November 2, 2022

Antitrust: Federal Judge Permanently Enjoins Simon & Schuster Deal

On Monday, U.S. District Judge Florence Pan permanently enjoined Penguin Random House’s proposed acquisition of Simon & Schuster. In doing so, Judge Pan found that the deal would substantially lessen competition in the market for publishing rights to anticipated top-selling books. Here’s an excerpt from the DOJ’s press release on the decision:

“Today’s decision protects vital competition for books and is a victory for authors, readers, and the free exchange of ideas,” said Assistant Attorney General Jonathan Kanter of the Justice Department’s Antitrust Division. “The proposed merger would have reduced competition, decreased author compensation, diminished the breadth, depth, and diversity of our stories and ideas, and ultimately impoverished our democracy.”

“The decision is also a victory for workers more broadly,” said AAG Kanter. “It reaffirms that the antitrust laws protect competition for the acquisition of goods and services from workers. I would like to thank the talented, hardworking staff of the Antitrust Division for their steadfast efforts to safeguard competition in this important case.”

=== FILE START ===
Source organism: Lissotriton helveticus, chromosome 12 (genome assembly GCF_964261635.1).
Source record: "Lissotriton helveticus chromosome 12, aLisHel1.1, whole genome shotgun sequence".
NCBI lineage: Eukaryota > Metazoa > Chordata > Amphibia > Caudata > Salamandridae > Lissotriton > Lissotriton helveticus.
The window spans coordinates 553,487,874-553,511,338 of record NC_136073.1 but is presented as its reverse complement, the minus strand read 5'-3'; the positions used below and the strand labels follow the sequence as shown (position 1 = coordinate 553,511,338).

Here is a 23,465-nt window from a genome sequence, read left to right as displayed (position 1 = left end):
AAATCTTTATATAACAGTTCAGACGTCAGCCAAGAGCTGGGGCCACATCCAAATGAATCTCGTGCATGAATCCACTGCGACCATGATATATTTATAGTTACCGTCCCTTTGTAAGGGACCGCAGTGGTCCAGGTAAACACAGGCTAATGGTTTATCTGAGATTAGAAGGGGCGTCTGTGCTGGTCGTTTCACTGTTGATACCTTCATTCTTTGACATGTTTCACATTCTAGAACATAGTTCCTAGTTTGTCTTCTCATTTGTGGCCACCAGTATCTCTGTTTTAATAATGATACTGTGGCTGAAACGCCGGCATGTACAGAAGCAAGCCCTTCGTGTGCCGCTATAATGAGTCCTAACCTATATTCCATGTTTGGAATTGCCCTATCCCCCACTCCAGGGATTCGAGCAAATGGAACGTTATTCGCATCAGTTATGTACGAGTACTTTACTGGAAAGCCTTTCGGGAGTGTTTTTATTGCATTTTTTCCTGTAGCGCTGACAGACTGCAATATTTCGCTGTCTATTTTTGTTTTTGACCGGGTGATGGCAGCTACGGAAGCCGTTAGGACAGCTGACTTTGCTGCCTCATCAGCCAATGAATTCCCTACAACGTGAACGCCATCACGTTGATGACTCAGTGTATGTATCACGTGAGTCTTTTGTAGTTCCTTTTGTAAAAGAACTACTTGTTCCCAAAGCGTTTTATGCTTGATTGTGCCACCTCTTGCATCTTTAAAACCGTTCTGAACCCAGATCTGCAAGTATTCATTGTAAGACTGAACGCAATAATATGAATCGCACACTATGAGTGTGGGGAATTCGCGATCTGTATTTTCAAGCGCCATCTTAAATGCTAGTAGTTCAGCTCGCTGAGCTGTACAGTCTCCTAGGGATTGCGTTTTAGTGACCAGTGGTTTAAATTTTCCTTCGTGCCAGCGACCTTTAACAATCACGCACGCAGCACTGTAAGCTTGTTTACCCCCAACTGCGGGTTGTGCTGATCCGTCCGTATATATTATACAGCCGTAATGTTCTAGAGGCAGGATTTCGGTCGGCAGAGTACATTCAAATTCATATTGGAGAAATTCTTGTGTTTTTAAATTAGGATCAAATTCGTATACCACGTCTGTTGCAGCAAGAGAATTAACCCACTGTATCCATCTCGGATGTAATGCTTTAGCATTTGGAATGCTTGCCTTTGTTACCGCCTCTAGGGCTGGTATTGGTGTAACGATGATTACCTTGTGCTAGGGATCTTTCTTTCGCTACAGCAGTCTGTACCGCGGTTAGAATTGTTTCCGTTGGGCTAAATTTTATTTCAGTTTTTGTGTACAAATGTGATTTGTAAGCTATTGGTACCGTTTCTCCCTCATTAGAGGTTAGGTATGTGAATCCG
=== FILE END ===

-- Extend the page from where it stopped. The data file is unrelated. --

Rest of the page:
It’s been a tough couple of months for federal antitrust agencies, which have taken it on the chin when it comes to their efforts to persuade federal courts of the merits of some of their more novel approaches to antitrust enforcement. That makes this case a particularly big win for the DOJ – because the “monopsony” theory under which it brought the case is as novel as it gets.

While the decision is undoubtedly gratifying to the DOJ, the fight is far from over, because Penguin Random House’s parent company, Bertelsmann, issued a statement in which it said that it “believes the district court’s decision is wrong and plans to file an expedited appeal against the ruling.”

John Jenkins